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The decline of US diplomacy could threaten the dollar’s global-reserve status

Barry Eichengreen, an economics professor at the University of California, Berkeley and expert in global currency systems, warns that the US dollar’s future as the all-mighty global-reserve currency is in danger. A deterioration in US relationships with other countries could lead central banks internationally to reconsider their reliance on the dollar, he wrote in a column for Project Syndicate this week.

Eichengreen has spent decades diving into the mechanics of the international monetary system. His previous books include Exorbitant Privilege: The Rise and Fall of the Dollar and the Future of the International Monetary System and Global Imbalances and the Lessons of Bretton Woods.

Since the 1960s, some experts have been predicting the demise of the dollar’s dominance. They might finally be right, Eichengreen wrote. The US dollar is the chosen currency for almost 64% of the world’s allocated foreign-exchange reserves. This share has barely shifted in recent years even as the value of the dollar has whiplashed back and forth and a financial crisis shook the world. The dollar has fallen almost 10% this year against a basket of major currencies, though is still 17% higher than it was five years ago.

What could finally break the dollar’s strength would be a breakdown in military alliances, Eichengreen says:

US diplomatic and military links encourage America’s allies to hold dollars. States with their own nuclear weapons hold fewer dollars than countries that depend on the US for their security needs. Being in a military alliance with a reserve-currency-issuing country boosts the share of the partner’s foreign-exchange reserves held in that currency by roughly 30 percentage points. The evidence thus suggests that the share of reserves held in dollars would fall appreciably in the absence of this effect.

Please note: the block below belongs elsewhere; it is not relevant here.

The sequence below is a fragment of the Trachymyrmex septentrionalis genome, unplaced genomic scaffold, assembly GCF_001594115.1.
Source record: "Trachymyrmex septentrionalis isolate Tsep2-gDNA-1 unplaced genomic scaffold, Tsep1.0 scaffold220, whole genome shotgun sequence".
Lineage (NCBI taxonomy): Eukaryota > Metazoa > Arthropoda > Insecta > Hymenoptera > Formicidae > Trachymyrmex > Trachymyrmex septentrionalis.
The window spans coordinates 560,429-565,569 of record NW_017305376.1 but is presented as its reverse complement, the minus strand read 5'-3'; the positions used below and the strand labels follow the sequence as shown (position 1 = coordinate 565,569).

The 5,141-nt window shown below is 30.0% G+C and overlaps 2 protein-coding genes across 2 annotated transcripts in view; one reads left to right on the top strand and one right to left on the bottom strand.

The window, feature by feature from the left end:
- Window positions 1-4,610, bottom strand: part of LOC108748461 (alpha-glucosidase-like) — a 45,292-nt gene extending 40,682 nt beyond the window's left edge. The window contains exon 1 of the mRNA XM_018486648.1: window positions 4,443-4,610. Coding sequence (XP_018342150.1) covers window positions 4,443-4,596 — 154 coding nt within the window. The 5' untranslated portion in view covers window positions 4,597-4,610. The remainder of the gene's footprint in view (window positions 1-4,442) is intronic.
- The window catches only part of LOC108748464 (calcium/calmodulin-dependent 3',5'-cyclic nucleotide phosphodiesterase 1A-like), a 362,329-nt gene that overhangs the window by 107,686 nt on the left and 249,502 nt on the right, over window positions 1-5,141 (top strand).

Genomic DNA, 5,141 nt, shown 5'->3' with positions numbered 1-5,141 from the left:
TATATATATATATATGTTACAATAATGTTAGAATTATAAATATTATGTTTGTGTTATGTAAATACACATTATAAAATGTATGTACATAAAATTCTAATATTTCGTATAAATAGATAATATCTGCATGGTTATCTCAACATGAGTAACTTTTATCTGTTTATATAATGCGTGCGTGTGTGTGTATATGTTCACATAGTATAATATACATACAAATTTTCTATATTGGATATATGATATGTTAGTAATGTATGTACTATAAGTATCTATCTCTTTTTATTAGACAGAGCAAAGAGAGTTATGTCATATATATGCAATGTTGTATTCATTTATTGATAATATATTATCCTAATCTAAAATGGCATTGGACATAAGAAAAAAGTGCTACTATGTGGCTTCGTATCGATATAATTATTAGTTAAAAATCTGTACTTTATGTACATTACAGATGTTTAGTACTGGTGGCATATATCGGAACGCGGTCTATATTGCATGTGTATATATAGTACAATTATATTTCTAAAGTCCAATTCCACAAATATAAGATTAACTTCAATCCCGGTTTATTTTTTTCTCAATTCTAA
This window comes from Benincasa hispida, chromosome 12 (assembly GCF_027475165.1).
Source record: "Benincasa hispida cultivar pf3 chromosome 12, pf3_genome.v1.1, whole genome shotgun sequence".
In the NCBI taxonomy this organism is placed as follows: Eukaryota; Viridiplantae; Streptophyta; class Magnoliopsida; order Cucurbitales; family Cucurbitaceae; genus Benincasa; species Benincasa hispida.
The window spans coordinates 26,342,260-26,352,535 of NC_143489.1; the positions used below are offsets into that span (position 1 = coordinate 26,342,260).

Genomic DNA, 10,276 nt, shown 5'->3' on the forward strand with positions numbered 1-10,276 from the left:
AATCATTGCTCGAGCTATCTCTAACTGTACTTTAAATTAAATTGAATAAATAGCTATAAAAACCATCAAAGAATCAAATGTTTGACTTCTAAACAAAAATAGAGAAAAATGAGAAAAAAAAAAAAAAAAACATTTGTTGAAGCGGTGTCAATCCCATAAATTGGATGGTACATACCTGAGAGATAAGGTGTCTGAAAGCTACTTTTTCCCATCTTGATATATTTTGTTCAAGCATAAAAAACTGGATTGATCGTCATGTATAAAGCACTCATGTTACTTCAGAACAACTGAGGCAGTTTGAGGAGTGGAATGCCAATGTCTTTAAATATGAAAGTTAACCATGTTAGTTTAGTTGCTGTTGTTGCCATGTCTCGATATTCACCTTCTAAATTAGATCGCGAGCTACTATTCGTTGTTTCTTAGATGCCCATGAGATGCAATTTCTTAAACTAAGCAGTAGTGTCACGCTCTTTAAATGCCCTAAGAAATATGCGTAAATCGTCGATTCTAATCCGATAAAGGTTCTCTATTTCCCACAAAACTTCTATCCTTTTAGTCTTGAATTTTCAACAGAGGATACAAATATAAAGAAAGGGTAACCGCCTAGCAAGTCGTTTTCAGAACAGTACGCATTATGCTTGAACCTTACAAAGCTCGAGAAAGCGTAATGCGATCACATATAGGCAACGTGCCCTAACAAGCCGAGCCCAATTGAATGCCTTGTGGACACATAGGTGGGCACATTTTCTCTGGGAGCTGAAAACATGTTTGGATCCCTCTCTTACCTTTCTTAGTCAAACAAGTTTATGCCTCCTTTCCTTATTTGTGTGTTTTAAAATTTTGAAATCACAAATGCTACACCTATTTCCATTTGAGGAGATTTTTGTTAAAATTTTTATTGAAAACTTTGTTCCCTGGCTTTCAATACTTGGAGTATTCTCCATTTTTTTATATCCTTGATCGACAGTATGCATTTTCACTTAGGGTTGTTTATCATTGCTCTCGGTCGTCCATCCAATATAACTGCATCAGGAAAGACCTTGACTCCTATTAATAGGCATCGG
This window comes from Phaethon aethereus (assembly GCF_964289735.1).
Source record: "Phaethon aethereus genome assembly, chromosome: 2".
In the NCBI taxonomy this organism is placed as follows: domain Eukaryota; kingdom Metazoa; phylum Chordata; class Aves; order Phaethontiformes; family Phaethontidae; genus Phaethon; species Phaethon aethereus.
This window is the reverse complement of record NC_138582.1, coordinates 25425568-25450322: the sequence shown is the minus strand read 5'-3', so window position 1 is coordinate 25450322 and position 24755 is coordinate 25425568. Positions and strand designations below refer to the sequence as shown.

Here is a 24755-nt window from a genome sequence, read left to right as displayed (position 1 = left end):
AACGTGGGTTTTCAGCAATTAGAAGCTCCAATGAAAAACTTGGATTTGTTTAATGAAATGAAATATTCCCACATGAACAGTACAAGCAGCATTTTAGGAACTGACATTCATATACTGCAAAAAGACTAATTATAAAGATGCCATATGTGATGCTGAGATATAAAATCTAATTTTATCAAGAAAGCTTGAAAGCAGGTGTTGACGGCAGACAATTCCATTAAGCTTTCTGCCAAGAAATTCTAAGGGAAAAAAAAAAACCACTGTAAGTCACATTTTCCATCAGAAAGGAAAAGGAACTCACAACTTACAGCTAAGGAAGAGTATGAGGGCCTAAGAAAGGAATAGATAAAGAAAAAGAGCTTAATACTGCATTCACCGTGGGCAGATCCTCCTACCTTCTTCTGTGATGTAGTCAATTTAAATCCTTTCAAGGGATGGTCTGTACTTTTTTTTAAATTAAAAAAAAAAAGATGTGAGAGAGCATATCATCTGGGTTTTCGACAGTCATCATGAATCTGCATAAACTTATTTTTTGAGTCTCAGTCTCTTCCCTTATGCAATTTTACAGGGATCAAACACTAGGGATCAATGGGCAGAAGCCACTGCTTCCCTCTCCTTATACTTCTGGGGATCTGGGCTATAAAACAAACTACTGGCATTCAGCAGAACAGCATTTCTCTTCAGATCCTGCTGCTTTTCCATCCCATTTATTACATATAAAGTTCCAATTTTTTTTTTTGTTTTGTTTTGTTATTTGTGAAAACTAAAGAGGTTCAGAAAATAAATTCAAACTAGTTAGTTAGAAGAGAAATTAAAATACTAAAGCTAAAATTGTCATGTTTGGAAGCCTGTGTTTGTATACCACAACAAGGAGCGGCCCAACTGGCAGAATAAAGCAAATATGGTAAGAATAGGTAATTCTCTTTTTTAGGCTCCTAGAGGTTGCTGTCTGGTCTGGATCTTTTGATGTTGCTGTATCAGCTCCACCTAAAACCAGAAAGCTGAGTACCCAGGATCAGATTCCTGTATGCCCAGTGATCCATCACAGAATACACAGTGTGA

Concerns about US diplomacy are rife at the moment. At the top of that list is North Korea. Donald Trump’s rhetorical brinkmanship with Kim Jong-un raised fears that a miscommunication could lead to an “accident” of devastating consequences. Trump’s own secretary of state has reportedly called him a “moron.” The Trump administration has stepped back or out of international organizations that foster allegiances.

Eichengreen offers the example of South Korea and Japan. Both countries are believed to hold 80% of their international reserves in dollars, he writes. If the US’s military alliances were to “fray,” he’d expect the financial behavior of these countries and others to change dramatically. This would have negative implications for both the dollar’s exchange rate and US borrowing costs.

Right now, central banks are drawn to the US’s deep and liquid treasury-bond market and the near certainty the US will always repay its debts for the near future. However, there are increasingly more and more alternatives that are stable. About a year ago, the International Monetary Fund formally made the Chinese renminbi a reserve currency. Eichengreen writes that if the US has to offer concessions to North Korea that would probably take the form of reducing the number of US troops in the region. This would offer another opportunity for China to step into a US-shaped vacuum. “And where China leads geopolitically, its currency, the renminbi, is likely to follow,” Eichengreen concludes.

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